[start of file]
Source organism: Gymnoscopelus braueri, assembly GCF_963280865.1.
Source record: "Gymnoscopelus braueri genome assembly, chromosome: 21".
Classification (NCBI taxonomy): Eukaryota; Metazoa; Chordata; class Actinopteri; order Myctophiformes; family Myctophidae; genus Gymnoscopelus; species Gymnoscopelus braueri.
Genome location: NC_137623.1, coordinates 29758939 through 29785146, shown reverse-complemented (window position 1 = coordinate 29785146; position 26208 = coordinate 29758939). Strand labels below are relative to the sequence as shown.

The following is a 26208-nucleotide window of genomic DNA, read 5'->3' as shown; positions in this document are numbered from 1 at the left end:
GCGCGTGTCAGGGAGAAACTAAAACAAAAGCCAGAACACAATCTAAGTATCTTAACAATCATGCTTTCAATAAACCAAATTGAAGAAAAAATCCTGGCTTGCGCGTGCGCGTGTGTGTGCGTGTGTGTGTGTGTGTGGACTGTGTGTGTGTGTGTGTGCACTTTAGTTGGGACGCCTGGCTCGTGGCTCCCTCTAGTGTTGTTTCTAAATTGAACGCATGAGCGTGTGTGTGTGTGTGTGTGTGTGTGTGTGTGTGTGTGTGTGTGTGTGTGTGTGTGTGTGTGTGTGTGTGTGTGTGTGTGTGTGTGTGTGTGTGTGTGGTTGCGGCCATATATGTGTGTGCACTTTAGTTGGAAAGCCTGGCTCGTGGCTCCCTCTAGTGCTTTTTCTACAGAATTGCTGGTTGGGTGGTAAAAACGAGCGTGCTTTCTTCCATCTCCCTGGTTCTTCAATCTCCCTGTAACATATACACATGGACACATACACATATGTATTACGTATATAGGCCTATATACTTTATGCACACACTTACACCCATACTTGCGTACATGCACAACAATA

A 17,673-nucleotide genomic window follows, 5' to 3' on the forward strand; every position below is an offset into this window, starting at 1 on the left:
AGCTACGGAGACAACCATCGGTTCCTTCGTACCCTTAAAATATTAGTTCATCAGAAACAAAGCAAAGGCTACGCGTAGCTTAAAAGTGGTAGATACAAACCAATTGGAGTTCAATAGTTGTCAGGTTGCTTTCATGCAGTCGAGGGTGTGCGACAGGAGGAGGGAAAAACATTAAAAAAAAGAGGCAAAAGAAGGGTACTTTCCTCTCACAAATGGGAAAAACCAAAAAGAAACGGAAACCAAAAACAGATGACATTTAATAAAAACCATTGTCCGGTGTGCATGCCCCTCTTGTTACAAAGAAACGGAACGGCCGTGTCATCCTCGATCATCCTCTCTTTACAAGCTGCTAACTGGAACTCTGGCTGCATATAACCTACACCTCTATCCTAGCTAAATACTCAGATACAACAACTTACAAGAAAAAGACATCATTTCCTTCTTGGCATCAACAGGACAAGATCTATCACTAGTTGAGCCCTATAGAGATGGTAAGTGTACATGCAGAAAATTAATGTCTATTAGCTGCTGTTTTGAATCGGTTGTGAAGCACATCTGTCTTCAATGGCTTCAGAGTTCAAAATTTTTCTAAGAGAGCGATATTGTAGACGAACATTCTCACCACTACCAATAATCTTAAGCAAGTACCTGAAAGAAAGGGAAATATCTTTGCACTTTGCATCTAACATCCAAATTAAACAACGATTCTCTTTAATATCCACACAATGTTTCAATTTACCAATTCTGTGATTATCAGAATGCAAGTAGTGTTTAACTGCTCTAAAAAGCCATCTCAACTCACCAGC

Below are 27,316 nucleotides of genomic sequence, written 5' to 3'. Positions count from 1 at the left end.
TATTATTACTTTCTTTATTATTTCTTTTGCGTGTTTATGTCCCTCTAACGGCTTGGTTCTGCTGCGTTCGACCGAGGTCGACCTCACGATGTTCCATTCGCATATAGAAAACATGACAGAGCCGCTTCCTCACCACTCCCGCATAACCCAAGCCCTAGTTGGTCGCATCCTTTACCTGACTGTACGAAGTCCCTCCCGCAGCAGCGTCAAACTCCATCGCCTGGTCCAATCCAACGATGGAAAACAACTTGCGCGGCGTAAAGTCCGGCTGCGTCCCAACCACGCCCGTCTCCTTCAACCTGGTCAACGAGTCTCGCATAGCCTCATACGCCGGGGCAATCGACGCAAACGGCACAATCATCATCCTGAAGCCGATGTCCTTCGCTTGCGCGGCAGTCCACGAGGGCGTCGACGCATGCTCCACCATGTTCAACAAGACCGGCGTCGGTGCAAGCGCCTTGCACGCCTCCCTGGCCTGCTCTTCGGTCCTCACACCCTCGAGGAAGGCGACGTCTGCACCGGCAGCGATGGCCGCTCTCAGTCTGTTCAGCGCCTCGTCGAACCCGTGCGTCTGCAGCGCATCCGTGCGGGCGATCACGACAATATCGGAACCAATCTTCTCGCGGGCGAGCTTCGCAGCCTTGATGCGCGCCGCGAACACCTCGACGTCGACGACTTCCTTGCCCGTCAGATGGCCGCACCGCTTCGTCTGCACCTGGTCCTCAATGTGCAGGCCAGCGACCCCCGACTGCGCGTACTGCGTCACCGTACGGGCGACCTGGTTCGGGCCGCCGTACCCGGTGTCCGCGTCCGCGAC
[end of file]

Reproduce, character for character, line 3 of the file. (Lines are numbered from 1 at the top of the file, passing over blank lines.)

Classification (NCBI taxonomy): Eukaryota; Metazoa; Chordata; class Actinopteri; order Myctophiformes; family Myctophidae; genus Gymnoscopelus; species Gymnoscopelus braueri.